One difference remains: Antifa pretend to be fighting for a general good cause. “Birth of a Nation” never depicts the social order, enforced by the KKK, as fair or just; it just plays with fear of white citizens being terrorized by a majority of savages, thus making a racist, hierarchic order appear “necessary”. The film ends with an iconic scene, the population of African descent being stripped of their Second Amendment rights, forced to hand out their guns. Notwithstanding, “Birth of a Nation” helped the Klan to re-emerge and grow into millions of members in the 1920s. Antifa strongly preys upon hate crimes and the history of Germany and Europe under Nazi rule, in order to make just “everything” appear “necessary” in order to prevent an alleged repetition.
To gain acceptance for their actions and attitudes, they play with a fear of a fascist takeover, that would put hundreds of millions of lives at risk. Even in Germany today, a Nazi-like regime, taking power again, would pose a deadly threat for millions of inhabitants directly, and further tens of millions would feel the loss of all their now dear freedoms as a catastrophe. For the USA, turning towards white supremacy or white nationalism would simply mean the destruction of the USA from inside. Such a regime would be very unlikely, and there is still quite a distance between Trump, current European right-wing populists and 1930s-style fascism. While not completely impossible, the actual risk of such is really no reason to accept an underground system of terror, or a totalitarian thought police, stemming from the communist tyrannies that were rivals of the fascist regimes in the 1930s and 40s. Had the communists taken over Germany in 1933, had it been much better? Surely, there would not have been the genocides and wars that had been, but there had been other forms of terror and mass killing, as could be seen in the other communist countries (saying this is, of course, the ultimate blasphemy for any Antifa member and will provoke just everything from him or her!).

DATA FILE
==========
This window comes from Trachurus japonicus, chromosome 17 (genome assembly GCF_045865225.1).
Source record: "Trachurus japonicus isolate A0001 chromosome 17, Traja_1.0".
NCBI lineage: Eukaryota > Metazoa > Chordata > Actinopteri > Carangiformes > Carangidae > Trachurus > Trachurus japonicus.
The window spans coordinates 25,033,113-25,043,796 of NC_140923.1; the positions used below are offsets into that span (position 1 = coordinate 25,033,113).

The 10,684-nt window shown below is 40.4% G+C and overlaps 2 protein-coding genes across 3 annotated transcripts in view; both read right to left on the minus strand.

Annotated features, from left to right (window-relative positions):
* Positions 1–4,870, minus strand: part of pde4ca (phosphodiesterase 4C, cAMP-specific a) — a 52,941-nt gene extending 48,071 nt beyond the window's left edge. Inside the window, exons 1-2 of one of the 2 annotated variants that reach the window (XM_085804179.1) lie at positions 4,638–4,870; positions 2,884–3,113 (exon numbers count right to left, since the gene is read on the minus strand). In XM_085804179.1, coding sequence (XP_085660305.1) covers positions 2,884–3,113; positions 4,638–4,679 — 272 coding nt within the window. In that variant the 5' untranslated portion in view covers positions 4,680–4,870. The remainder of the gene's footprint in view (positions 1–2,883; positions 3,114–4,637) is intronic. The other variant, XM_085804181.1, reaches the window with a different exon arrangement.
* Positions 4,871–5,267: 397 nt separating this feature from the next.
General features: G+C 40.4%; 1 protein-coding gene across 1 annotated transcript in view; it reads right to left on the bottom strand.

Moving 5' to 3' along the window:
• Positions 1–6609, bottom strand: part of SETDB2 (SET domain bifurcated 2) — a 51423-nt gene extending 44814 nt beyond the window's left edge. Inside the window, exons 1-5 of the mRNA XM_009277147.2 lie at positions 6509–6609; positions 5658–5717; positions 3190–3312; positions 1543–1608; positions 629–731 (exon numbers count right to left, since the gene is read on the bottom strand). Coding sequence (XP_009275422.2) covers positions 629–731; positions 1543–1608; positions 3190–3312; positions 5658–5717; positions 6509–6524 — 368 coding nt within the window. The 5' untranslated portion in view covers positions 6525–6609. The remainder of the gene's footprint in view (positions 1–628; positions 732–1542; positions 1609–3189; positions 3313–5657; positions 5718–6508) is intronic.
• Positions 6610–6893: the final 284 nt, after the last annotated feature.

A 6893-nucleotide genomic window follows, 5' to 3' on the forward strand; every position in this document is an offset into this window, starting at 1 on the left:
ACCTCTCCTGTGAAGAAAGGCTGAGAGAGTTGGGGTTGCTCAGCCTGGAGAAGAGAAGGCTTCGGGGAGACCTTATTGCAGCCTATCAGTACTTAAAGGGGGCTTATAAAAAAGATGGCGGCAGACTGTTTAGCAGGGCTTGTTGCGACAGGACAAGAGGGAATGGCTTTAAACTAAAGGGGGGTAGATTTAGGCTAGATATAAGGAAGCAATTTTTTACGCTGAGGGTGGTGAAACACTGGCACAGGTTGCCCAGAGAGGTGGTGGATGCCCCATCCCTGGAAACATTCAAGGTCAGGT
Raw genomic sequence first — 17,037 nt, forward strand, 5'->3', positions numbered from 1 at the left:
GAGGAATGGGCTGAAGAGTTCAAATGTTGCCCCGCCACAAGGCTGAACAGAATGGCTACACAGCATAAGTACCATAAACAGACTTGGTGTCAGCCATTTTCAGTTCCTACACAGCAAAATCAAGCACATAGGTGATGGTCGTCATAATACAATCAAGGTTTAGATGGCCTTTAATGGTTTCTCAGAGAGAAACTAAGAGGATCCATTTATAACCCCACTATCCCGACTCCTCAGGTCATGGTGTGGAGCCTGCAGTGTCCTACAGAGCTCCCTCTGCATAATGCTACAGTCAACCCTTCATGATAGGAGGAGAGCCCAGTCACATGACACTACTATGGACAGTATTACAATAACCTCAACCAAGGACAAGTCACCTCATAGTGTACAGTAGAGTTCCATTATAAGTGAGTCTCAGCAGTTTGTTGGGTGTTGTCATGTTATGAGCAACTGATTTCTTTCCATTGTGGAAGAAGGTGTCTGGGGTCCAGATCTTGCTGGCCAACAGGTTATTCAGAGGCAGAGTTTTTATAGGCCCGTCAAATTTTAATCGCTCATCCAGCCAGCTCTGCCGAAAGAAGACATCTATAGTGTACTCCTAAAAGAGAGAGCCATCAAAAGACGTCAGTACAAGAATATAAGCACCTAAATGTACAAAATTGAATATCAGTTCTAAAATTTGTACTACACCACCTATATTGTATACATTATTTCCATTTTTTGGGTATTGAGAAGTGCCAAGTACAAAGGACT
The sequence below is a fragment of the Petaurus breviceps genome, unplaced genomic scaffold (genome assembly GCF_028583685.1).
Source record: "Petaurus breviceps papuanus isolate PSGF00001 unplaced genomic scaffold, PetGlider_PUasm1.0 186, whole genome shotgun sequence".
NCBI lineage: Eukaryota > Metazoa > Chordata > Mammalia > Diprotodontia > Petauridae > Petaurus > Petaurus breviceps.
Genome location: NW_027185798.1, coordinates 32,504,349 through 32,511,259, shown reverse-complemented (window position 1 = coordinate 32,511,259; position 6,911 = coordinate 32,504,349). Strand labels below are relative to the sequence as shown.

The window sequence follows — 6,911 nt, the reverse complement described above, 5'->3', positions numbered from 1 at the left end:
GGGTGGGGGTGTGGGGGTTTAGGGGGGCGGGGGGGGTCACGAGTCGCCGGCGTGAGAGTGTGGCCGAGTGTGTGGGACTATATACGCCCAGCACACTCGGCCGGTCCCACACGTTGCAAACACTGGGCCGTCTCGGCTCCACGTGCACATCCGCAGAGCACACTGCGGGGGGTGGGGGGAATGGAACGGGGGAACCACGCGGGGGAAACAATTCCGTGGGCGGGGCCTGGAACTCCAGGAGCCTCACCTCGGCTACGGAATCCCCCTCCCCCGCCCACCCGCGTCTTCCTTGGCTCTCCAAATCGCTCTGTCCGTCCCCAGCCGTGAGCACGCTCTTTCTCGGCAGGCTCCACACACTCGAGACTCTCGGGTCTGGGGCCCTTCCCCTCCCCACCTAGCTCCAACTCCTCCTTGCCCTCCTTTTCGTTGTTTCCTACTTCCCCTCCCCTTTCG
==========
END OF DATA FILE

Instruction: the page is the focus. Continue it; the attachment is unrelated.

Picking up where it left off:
Surely, Trump’s success also had the effect of real bigots feeling encouraged, resulting in some real hate crimes (besides several fakes) and a more repressive, bigoted policy towards immigrants, badly hurting some of their lives. Perhaps people supported this for a basically legitimate (but misguided?) demand for personal security, one demand “Birth of a Nation” also appealed to. But does this justify the undermining and destruction of core freedom values, such as free speech, and underground terrorism in the style of the totalitarian communist regimes of the 20th century?
At the moment, it can hardly be said if Antifa will stay limited to an Invisible Empire of underground terror. Many of them admire the old regimes of Stalin’s Soviet Union and Mao’s China, using anarchist appearance only as a trick to disguise their real attitudes. Once their underground regime pushes official politics in the desired direction, further steps will evolve. And, with some modifications, such a regime, with brutal tyranny as the main feature above any possible “socialist ideals”, might be a likely future option for them.